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The Bonus Buzz

Associates at law firms of all sizes never have it easy. Whether working at a Top-ten firm or a struggling mid-sized firm, associates find themselves tied to the desk, subjected to the whims of firm partners, and stirred by an innate desire to forge ahead to partner status.

To ascend to the rank of partner in a firm usually takes at least a decade's worth of effort. During this time of duress, salaries usually compensate for the pain. What often makes the hard work even more manageable is the promise of a bonus at the end of the year. But due to changes in salary that may happen during the year, speculations regarding prospective bonus amounts abound during this time. Earlier this year, salaries in a number of firms had risen considerably, which caused much speculation as to whether bonuses would also be increased. The trend seems to be that, when it comes to bonus amounts, everything depends on the philosophy of the particular firm.

Bonuses flow in early December for associates in the big firms in New York. A number of Big Apple firms are known to distribute bonuses which, when equated to the firm's annual financial statements, do not seem to appropriate. This is because market competition sets the standards, and firms are forced to cough up the additional amounts in order to gain employee loyalty. Some big firms tend to soft pedal on the bonus criteria issue, fearing that to take a stringent attitude would result in employee losses, or even ward off promising would-be lawyers from top schools.

Common criteria for deciding on bonus amounts are quality of individual performance, and sheer quantity work hours. Legal experts are of the opinion that bonuses help firms achieve parity between pay costs and average annual performance. But many firms adhere to the sliding scale, measuring billable hours against the percentage of a bonus ratio. The less the billable hours accrued by an individual, the lesser the probable percentage of the bonus.

Major financial and industrial giant Simpson Thacher & Bartlett LLP, for example, decides upon bonus amounts based on individual efficiency. The firm believes that bonuses have to be earned through hard work and not from billed hours or the firm's overall performance. Gary Horowitz, executive committee member of the firm, stated that the firm follows the corporate culture in America where bonuses are "calibrated to performance."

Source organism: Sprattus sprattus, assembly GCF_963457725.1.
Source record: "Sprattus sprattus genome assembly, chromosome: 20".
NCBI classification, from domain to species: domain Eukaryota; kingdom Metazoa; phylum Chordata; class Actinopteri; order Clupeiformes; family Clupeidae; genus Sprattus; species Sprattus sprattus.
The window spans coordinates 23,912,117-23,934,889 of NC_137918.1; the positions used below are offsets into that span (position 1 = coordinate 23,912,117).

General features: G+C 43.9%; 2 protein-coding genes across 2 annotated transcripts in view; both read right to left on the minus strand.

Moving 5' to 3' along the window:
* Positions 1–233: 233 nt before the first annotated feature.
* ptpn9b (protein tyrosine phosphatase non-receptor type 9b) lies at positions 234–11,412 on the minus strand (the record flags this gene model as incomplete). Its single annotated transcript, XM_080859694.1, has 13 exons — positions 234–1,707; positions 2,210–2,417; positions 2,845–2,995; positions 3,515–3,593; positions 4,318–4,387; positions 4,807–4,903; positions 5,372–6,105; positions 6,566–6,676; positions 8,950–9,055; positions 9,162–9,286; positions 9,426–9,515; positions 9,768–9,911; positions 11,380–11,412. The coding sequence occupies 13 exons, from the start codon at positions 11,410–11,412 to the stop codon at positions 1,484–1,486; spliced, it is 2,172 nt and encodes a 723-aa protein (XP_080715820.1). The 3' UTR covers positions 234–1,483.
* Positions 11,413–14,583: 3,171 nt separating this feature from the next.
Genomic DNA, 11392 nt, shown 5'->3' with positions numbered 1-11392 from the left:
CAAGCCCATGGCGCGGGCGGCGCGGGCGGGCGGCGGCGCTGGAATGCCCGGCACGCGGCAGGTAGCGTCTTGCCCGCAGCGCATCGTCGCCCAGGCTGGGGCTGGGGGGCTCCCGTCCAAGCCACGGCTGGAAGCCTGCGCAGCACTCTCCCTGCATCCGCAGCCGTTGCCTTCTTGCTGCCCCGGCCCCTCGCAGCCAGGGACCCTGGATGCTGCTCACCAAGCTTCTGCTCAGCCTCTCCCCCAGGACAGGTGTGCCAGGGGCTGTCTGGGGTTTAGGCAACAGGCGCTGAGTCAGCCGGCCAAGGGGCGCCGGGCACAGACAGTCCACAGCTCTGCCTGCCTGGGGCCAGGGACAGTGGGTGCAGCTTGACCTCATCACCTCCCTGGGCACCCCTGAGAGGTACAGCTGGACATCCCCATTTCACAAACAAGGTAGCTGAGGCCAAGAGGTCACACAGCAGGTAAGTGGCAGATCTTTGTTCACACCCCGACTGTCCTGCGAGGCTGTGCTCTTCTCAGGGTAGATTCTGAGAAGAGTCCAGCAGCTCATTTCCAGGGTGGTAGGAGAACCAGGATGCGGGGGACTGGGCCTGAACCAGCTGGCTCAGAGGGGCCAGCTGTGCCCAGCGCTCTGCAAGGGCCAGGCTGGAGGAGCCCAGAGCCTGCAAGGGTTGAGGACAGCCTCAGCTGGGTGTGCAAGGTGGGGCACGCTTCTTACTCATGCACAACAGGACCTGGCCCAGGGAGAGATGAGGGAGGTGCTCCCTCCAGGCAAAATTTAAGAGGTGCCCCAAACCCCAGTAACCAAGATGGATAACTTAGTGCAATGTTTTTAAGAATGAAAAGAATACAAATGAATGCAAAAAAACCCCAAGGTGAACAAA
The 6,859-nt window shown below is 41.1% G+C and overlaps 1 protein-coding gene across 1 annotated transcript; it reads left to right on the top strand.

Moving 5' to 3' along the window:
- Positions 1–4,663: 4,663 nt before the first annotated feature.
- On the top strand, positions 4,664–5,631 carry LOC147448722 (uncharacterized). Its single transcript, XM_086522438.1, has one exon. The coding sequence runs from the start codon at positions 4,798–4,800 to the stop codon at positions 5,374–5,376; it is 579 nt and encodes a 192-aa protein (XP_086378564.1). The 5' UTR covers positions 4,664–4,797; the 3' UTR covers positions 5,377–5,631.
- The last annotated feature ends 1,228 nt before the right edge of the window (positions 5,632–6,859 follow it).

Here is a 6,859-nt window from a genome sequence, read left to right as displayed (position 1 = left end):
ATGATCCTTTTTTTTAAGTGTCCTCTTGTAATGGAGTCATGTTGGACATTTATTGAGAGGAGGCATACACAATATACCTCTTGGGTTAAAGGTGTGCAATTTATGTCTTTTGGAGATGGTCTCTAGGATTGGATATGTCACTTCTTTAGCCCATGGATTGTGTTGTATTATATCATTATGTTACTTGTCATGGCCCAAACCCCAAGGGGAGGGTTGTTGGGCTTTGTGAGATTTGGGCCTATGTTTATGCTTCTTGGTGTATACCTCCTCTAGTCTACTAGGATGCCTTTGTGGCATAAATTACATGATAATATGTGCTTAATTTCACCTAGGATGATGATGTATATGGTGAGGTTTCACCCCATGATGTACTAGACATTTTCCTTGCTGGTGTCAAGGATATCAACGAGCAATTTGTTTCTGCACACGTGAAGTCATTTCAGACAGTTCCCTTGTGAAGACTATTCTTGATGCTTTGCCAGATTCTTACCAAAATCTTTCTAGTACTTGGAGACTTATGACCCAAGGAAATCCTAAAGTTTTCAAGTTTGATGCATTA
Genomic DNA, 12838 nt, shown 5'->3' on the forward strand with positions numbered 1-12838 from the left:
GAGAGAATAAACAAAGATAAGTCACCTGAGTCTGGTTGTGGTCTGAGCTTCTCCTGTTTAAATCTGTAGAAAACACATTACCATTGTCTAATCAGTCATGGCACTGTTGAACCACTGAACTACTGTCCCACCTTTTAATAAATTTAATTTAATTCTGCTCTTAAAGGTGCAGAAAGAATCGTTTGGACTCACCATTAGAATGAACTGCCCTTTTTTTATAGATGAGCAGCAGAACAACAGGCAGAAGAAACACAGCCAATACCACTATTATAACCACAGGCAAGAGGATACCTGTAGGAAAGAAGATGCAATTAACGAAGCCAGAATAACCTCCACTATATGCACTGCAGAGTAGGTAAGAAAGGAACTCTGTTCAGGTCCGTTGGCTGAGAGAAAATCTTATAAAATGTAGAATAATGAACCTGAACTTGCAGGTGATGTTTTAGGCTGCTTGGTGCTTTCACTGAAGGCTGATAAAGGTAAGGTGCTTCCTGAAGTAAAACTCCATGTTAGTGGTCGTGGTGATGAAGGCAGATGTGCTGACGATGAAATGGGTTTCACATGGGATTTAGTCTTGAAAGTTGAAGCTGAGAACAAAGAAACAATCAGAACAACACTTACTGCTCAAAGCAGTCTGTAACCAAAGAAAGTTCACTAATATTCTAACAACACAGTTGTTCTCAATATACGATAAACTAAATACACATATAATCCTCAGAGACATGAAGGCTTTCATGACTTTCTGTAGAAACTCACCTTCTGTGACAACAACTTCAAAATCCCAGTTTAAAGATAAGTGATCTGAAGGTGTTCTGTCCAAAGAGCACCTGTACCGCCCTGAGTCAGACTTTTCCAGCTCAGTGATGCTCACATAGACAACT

In contrast, many other heavy-hitting firms in New York take an across-the-board approach to bonuses. They justify their stand for equal bonuses by noting that it simplifies the matter, and allows junior associates time to adjust to the firm's standards at their own paces.

Firms elsewhere apply multiple criterion to bonus awards, raising the bar for bonus hopefuls. At Philadelphia-based Duane Morris LLP, for example, bonuses are awarded based on an individual's profit contribution to the firm, and both billable hours and performance quality are considered. On the other hand, heavyweights like DLA Piper, which has multiple offices in many parts of the country, uses productivity and performance parameters to assess bonuses in every office except their New York location. In the New York office, the firm employs a parallel system, taking seniority into account to fix amounts among selected high-performers.

Although the most common reasons for offering bonuses are to retain staff, and promote profit-sharing, authorities at San Francisco-based Morrison & Foerster - who have yet to declare their bonuses for this year- are confident that they will base their decisions on individual performance and contribution, together with optional features, rather than simply hours. The firm invests much time creating a fault-free, merit-based bonus payment system. The firm's NY office, however, awards associates who can maintain an overall strong position at the end of the year.

In 2005, Sullivan & Cromwell made it to the head of the pack by declaring bonuses of $35,000 to $65,000. The firm was tailed closely by Davis Polk & Wardwell, and Cahill Gordon & Reindel LLP. The firm again created waves in 2006 by raising the associates' salary ceiling to $20,000 to $145,000 in early February.

Two leading bond counsel firms agree to unite
Law firms Cincinnati-based Peck, Shaffer & Williams LLP and Denver-based Becker Stowe & Bieber LLC agreed to merge operations on January 1. A national leader and a veteran law firm, Peck, Shaffer & Williams has been serving clients in matters of public finance law for 117 years. Becker Stowe & Bieber, operational for more than two decades, is an expert in municipal, public, and public finance law. The combined firms will take the name Peck, Shaffer & Williams and will have two offices in Denver.

Company officials said the merger would unite two of the leading bond counsel firms in Colorado, and provide clients in Colorado and the Rocky Mountain region with a greater depth of knowledge in public finance.

Simpson Thacher & Bartlett LLP.

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